Experts recently hailed the 2015 discovery as "stunning" where more than 40 teeth were discovered in a southern China Cave dated about 80,000 to 120,000 years back. The same challenges the extensively accepted idea about human evolution
Specifically, the discovery proposed that Homo sapiens were in China roughly 20,000 years ahead of the early modern humans had formerly believed to have left Africa and spread all over the world.
According to a CNN report, it also enticingly hinted at the probability "that a different group of early humans" could have separately evolved in Asia.
Science says though, "not so fast." A new study published yesterday has proposed, perhaps, those in the field should not be eager when it comes to rewriting the timeline on the human origins.
DNA Discovery of Human Teeth in Fuyan Cave
DNA analysis of two human teeth discovered in the same cave known as Fuyan, as well as teeth and other fossilized remains from more caves in the same region, proposed that it was not likely that early modern humans existed in China quite early.
According to Sydney-based Australian Museum Research Institute associate professor Darren Curnoe, who's also co-author of the paper that came out in the PNAS journal on Monday, their new study means, "it is very unlikely that Homo sapiens reached China" prior to 50,000 years back.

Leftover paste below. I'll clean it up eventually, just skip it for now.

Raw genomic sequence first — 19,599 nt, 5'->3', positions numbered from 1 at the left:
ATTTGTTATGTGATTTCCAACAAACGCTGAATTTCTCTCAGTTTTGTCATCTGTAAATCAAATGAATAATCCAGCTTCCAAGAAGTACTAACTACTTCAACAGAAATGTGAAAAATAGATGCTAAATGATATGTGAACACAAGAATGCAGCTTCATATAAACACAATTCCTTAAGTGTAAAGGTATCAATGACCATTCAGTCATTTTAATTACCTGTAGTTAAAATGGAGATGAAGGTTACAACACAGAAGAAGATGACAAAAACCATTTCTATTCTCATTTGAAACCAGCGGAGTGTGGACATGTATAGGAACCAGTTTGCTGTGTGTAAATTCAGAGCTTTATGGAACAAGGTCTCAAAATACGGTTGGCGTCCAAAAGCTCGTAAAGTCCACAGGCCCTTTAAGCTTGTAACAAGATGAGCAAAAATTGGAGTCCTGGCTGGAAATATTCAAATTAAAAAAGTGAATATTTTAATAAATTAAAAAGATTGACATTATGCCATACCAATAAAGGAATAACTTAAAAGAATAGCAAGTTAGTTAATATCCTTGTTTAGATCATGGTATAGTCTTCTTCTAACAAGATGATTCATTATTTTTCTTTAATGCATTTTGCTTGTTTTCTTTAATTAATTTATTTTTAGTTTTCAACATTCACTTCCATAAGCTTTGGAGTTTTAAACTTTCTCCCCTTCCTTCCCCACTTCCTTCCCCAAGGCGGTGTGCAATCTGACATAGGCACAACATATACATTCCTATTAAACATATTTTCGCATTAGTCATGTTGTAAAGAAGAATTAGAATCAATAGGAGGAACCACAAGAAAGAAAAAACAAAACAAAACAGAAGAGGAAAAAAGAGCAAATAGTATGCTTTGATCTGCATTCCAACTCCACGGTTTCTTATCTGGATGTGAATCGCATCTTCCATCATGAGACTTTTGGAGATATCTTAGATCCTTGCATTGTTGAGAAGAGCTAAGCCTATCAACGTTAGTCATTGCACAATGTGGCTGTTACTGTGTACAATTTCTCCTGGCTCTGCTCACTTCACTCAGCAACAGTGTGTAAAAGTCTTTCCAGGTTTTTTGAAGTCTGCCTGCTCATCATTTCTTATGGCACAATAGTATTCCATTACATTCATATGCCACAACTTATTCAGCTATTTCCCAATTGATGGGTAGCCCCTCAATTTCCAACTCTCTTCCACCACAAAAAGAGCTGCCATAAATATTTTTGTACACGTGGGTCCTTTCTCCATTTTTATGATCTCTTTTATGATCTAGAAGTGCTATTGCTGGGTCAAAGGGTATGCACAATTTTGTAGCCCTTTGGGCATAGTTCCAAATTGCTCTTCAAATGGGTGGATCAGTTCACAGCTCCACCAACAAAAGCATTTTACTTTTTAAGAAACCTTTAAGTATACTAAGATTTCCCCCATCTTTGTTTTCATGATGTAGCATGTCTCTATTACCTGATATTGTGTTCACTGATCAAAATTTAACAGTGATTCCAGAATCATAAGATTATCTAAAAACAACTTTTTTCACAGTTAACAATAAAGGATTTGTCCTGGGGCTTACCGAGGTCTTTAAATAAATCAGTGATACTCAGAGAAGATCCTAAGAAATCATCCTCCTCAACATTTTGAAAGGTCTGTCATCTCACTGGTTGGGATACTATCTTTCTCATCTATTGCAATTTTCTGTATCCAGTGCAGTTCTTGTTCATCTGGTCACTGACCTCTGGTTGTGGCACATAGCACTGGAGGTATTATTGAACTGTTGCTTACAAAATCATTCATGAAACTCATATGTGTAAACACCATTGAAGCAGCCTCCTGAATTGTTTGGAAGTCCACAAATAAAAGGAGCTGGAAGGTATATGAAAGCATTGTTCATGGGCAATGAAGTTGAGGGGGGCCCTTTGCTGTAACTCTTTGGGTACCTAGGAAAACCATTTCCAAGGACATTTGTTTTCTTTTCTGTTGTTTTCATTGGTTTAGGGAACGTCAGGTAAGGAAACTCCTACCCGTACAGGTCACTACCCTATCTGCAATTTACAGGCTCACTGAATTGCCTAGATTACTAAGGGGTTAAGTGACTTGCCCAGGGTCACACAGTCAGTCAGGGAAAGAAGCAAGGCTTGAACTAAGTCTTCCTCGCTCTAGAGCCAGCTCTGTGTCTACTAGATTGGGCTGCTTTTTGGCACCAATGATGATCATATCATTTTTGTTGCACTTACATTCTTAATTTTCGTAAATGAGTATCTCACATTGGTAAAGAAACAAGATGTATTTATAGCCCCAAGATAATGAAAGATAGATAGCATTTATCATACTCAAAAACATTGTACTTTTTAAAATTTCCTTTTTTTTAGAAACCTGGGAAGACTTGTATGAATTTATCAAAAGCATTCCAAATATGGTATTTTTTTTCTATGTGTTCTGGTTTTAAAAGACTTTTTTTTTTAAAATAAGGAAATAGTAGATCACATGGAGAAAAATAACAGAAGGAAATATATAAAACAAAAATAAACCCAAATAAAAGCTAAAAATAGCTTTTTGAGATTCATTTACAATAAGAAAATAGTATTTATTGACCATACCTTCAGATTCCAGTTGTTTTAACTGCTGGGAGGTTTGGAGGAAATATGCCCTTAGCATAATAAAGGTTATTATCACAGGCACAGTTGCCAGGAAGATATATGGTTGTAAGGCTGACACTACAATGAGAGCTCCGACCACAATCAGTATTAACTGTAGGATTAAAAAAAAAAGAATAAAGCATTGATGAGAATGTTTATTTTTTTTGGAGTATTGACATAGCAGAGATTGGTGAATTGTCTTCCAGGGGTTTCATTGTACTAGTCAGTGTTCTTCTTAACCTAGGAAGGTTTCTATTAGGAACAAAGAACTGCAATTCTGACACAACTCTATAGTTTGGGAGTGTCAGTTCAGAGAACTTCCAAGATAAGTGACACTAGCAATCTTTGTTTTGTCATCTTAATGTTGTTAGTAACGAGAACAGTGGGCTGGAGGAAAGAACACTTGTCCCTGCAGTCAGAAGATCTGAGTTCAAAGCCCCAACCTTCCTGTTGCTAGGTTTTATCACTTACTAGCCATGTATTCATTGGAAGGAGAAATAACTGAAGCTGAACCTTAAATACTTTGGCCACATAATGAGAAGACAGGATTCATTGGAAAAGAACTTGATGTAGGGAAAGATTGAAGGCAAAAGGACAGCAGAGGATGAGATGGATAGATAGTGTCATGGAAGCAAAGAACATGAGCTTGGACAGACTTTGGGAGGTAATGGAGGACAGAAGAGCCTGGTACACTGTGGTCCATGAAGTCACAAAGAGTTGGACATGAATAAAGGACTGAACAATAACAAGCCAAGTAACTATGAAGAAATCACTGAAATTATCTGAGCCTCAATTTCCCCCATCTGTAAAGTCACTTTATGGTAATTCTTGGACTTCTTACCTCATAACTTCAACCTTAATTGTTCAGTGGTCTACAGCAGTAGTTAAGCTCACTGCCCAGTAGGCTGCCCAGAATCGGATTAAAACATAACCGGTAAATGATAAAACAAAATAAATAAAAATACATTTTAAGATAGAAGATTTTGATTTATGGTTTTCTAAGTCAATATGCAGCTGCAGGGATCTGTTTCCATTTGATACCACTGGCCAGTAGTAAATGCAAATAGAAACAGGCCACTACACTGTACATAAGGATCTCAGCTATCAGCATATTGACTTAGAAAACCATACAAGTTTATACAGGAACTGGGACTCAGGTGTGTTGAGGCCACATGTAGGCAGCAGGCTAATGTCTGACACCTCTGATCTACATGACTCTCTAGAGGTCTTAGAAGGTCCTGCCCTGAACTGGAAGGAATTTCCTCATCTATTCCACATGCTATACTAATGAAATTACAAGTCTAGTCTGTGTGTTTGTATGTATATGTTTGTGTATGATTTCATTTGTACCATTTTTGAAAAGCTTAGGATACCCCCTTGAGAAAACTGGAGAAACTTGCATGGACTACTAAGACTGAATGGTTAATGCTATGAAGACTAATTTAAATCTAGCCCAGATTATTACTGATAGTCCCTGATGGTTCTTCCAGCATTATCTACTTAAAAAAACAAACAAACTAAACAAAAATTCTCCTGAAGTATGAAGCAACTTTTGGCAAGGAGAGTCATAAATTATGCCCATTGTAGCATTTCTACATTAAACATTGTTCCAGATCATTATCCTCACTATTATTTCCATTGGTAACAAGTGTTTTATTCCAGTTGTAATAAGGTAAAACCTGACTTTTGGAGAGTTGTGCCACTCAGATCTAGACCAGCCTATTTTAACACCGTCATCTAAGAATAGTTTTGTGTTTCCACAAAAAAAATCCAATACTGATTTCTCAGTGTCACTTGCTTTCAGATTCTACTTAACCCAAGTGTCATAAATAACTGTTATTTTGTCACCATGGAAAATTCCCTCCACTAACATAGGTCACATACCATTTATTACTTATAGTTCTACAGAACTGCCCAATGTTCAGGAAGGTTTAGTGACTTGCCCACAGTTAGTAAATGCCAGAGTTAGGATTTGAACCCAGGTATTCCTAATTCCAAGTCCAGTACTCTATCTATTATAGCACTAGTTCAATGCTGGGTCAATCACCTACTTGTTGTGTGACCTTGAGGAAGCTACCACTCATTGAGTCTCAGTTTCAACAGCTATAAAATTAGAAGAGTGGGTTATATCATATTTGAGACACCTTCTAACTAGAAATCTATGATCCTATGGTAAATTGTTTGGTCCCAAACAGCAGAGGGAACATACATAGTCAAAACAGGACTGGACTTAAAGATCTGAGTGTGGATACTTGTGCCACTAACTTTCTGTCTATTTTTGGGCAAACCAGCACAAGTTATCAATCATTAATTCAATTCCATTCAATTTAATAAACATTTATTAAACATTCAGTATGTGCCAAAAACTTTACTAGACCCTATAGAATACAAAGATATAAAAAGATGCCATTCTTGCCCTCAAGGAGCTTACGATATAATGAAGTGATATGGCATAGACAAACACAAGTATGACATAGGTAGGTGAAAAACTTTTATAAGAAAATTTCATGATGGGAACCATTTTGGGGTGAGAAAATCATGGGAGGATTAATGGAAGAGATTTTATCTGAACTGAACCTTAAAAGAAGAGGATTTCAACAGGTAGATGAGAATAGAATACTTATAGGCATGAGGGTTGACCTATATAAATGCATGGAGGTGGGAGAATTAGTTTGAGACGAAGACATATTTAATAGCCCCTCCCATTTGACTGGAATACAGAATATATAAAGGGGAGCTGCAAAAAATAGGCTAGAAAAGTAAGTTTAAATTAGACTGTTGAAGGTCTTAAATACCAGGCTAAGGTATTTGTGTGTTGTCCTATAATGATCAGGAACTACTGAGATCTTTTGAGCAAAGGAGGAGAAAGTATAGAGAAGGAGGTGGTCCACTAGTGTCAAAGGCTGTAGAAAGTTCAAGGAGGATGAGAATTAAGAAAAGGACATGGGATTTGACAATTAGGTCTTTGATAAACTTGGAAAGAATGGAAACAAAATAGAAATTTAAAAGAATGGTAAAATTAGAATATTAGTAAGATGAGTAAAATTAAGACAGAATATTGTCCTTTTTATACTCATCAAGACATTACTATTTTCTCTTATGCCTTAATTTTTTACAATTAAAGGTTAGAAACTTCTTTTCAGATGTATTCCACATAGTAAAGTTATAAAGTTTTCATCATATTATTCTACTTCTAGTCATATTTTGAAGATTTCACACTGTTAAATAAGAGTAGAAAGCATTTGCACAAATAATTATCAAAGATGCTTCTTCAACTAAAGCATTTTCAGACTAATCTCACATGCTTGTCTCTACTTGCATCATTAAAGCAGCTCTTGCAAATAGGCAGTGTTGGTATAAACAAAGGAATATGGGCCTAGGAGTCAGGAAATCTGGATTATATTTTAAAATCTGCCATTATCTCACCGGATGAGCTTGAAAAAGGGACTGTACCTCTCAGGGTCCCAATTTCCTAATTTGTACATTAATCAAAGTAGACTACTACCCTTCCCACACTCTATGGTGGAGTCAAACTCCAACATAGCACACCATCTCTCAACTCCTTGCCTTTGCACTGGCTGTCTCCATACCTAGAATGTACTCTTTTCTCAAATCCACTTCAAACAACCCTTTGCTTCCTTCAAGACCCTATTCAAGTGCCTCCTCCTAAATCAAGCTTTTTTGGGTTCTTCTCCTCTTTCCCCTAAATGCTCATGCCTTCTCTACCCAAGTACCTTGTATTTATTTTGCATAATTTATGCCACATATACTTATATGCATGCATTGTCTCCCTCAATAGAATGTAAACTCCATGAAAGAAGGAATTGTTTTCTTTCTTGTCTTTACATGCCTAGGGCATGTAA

It is always probable that human species reached the country over 100,000 years ago but he added, "but we would have to say that there is no convincing evidence" that favors this currently.
Describing their study, the scientists said they were able to extract DNA from 10 human teeth and instituted the age of other materials found in the cave, including animal teeth, through the use of different mechanisms.
Furthermore, the researchers discovered that the teeth they found were at least around 16,000 years old. The other materials, on the other hand, were roughly less than 40,000 years old.
Curnoe also explained that the study conducted in 2015 depended heavily on the outcomes of a single method of dating which identified the age of cave materials or flowstone that was lying above and underneath the sediments that contained the human teeth. Essentially, flowstone is described in the study as a "sheetlike deposit of rock formed by flowing water."
It is clearly understood, the paper's co-author elaborated that most reliable dates are coming directly from the materials of interest to archaeologists, in this particular occurrence, the human teeth. The experts said their new dates which include direct dates are far younger compared to formerly proposed.
The 2015 study quantified uranium's radioactive decay within cave deposits instead of DNA. London-based Natural History Museum research leader for human evolution Chris Stringer said that the dates specified for Chinese fossilized teeth had always been a standout and it was right to examine them further through the use of different methods.
Nevertheless, Stringer said the research, while interesting, did not absolutely rule out China's early modern humans before 50,000 years back.
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